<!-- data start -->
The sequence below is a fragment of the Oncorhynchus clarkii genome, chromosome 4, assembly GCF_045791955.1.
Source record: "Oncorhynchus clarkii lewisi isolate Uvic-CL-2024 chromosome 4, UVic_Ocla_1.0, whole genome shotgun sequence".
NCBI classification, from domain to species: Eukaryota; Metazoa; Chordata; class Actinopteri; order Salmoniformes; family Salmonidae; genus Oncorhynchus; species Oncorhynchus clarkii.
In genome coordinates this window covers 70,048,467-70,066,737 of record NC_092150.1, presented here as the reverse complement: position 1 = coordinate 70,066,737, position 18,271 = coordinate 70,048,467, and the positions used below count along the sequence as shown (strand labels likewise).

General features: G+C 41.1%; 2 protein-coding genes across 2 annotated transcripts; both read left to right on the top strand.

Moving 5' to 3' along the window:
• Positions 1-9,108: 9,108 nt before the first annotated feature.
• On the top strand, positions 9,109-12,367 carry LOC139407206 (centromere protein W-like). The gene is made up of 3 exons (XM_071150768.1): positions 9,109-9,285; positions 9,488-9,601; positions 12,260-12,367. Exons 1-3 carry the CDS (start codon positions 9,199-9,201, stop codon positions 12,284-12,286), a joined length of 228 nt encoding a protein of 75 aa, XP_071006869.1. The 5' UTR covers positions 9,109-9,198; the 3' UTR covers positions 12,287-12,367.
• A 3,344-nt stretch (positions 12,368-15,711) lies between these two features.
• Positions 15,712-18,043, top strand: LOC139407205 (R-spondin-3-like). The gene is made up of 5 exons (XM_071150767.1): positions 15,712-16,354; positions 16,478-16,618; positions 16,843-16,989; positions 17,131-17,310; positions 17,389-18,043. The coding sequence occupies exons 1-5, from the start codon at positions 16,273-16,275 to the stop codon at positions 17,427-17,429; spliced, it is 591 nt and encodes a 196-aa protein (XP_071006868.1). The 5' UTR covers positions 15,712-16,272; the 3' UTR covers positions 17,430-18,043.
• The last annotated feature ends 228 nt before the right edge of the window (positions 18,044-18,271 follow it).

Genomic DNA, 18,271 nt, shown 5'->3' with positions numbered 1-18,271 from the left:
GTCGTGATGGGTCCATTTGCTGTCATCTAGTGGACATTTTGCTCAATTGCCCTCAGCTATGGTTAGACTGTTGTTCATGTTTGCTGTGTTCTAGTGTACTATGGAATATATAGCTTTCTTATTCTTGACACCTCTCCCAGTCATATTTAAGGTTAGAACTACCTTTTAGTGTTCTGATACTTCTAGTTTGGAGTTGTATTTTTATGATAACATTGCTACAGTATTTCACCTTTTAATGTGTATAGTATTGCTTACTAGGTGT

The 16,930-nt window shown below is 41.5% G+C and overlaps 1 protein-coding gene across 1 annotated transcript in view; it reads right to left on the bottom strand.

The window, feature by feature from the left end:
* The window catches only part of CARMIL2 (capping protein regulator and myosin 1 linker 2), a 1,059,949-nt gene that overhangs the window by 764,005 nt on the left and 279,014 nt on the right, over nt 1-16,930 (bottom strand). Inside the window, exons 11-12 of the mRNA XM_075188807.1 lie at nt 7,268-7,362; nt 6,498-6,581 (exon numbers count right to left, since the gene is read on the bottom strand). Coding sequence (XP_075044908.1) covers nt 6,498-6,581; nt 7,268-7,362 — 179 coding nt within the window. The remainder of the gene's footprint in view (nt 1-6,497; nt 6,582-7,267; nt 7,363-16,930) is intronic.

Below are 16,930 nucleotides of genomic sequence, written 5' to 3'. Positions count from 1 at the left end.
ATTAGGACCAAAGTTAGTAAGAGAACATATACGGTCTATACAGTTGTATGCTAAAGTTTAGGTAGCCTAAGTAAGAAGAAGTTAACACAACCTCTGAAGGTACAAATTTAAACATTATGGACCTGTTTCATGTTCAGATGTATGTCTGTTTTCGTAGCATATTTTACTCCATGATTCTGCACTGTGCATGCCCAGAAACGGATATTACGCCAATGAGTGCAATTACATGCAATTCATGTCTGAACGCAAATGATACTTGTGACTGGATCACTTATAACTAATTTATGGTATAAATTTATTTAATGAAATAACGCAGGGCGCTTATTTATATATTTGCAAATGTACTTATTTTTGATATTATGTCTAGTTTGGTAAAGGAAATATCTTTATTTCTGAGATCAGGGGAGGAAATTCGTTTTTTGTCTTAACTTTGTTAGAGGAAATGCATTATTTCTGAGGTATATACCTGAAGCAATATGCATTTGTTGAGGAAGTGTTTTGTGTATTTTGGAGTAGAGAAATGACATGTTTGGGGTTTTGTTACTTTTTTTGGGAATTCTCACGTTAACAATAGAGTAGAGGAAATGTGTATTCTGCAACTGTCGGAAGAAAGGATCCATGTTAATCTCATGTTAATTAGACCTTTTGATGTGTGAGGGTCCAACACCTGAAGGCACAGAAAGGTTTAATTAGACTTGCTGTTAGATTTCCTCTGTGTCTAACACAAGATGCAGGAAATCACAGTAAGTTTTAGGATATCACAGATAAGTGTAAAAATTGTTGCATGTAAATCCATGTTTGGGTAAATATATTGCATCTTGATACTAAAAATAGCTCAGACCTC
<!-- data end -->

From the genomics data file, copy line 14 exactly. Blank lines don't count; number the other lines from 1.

The 16,930-nt window shown below is 41.5% G+C and overlaps 1 protein-coding gene across 1 annotated transcript in view; it reads right to left on the bottom strand.